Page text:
“My first thought upon reading dtsund’s notes were, oh cool, I wonder which classes he’s going to cut? He ended up not cutting any, and while I disagree I suppose it makes sense; his stated goal is to overhaul the classes by making the available ones more distinct, and not by doing any trimming.”

    My initial instinct was to do exactly what you said; in the IRC log (from #nethack4) at the end of the document, I proposed as much (actually, I proposed throwing out *all* of the classes and starting from a blank slate), but was shot down because “removing classes causes riots; making them more interesting doesn’t”. So I adjusted my goals for the document.

    “My personal feeling is that spellcasting is redundant in a game that already has wands and rings and scrolls and who knows what else, but if you’re dead-set on keeping the mechanic, I suppose this is a good way to go about it. A lot of classes in NetHack already start with spells the designers felt they should be naturally good with, and dtsund continues this trend as he overhauls the classes, but to me it feels artificial. A lot of the starting spells could just be simmered down into class abilities with cooldowns.”

    I do disagree with this part, though; as someone who tends to favor spellcasting classes myself, I think there is a place for innate spellcasting as distinct from magical items. You *could* have class abilities, but spellcasting serves as a universal library of class abilities that might be good to have on more than one class.

    For what it’s worth, though, class abilities with cooldowns have already been implemented; you can find them in SLASH’EM, that greatest (in the sense of size, not necessarily quality) of NetHack variants.

    The points about Ranger are well taken; perhaps it might help to weaken ranged combat in general in ways that the Ranger’s bonuses let him ignore, like increasing the destruction rate of arrows or disenchanting them by a point when fired.

    “It is my understanding that a lot of the play this class sees is from players doing challenge runs, because the starting trinkets allow for specially-crafted challenges and conducts. Removing the starting gear changes that aspect of the game a lot, but dtsund fixes that problem later.”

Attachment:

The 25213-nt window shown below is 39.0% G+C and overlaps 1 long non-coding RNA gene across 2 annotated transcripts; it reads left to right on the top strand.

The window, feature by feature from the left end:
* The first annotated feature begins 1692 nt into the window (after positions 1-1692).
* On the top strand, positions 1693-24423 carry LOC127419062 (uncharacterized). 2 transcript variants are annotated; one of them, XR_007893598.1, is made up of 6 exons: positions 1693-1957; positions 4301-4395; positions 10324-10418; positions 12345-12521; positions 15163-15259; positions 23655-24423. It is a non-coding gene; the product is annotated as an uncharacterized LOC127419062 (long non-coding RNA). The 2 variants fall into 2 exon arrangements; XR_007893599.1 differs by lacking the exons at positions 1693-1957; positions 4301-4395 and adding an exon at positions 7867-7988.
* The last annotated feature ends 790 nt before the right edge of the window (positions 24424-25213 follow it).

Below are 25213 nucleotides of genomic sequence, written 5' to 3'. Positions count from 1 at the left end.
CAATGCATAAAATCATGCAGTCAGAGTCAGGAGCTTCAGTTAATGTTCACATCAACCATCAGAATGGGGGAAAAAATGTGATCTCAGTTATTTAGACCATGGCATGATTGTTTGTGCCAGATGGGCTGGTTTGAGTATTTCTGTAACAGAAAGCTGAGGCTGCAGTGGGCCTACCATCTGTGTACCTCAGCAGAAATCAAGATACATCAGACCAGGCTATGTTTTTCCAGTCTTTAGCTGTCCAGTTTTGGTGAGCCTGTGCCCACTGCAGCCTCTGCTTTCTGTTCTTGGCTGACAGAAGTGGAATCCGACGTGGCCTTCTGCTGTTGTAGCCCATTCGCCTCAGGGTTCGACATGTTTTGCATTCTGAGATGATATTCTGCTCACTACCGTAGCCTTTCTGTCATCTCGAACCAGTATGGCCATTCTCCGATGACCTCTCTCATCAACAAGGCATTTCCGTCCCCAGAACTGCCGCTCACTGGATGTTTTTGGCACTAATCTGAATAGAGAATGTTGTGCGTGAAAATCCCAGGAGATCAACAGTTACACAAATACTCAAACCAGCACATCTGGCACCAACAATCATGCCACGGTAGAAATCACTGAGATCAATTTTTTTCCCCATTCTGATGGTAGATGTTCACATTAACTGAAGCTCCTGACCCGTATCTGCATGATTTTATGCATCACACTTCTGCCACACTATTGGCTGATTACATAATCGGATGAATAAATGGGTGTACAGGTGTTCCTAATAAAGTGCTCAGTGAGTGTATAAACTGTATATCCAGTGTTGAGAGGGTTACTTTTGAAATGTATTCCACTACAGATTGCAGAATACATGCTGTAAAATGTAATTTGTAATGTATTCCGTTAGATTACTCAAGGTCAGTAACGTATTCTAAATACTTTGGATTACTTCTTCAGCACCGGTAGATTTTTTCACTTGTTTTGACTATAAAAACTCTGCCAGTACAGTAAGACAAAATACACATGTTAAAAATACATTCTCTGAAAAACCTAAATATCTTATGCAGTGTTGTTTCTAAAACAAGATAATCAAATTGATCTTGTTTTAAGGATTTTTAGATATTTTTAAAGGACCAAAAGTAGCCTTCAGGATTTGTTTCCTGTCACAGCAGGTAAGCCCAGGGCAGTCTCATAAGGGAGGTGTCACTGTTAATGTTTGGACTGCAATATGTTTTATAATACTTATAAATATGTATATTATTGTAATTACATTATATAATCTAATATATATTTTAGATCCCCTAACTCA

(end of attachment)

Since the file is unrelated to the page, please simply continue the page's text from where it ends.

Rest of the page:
That’s only partly true; the Wizard also trades fragility for the ability to completely dominate the game with his spells. They’re one of the more popular classes even in non-challenge runs.

    “I haven’t played a Rogue, and while I think dtsund’s idea for a quest overhaul is really cool I am skeptical that it is a compelling reason to play the class. The quest is a very small part of the game, after all.”

    I’ll cheerfully acknowledge that Rogue is one of the weaker overhauls in that list; I had difficulty really coming up with an identity for the class distinct from both Priest (utility magic) and Archeologist (avoidance), and I’m not sure I succeeded (I think Samurai and Barbarian were a bit more successful; have you played a game reliant on attack spells yet?).

    “I’m pretty cold on [Tinker]. I understand the idea: take the great starting gear from the Wizard and make “put great items to good use” its own class. But putting great items to good use is one of the core features of every class.”

    I think there’s room in the game for a class that is both better at using items (especially at using them early, when most classes are neck-deep in the ID game) than anyone else and more reliant on them because his other abilities are substandard. Perhaps this class should’ve been Rogue, though.

    For what it’s worth, both your idea to seed challenge runs and my random loadout will likely wind up obsolete in NetHack 4; ais523 really wants to base starting inventory on a point-buy system.

    “These changes both go in the right direction, although I think it would be better to scrap the Healer entirely and invent a new pet class from the ground up.”

    I would’ve done just this, if I were designing a document for my own use. Innate taming on a cooldown would be fine (perhaps it could be snuck in as an invoke effect sacrifice/crowning/Quest artifact); on a from-scratch class, I’d probably also put a magic whistle in the inventory.

    “To use a D&D analogy, dtsund is trying to revise 3E, when what we really need is for someone to design 4E.”

    This isn’t necessarily wrong, but getting to such a 4E would be dramatically more work, particularly given the shambolic state of the game’s spit-and-#prayers codebase. Implementing the Arc’s climbing shafts alone would be a heinous amount of work, and is feasible as a suggestion for NetHack 4 only because the game’s interlevel code is slated for overhaul there for unrelated reasons.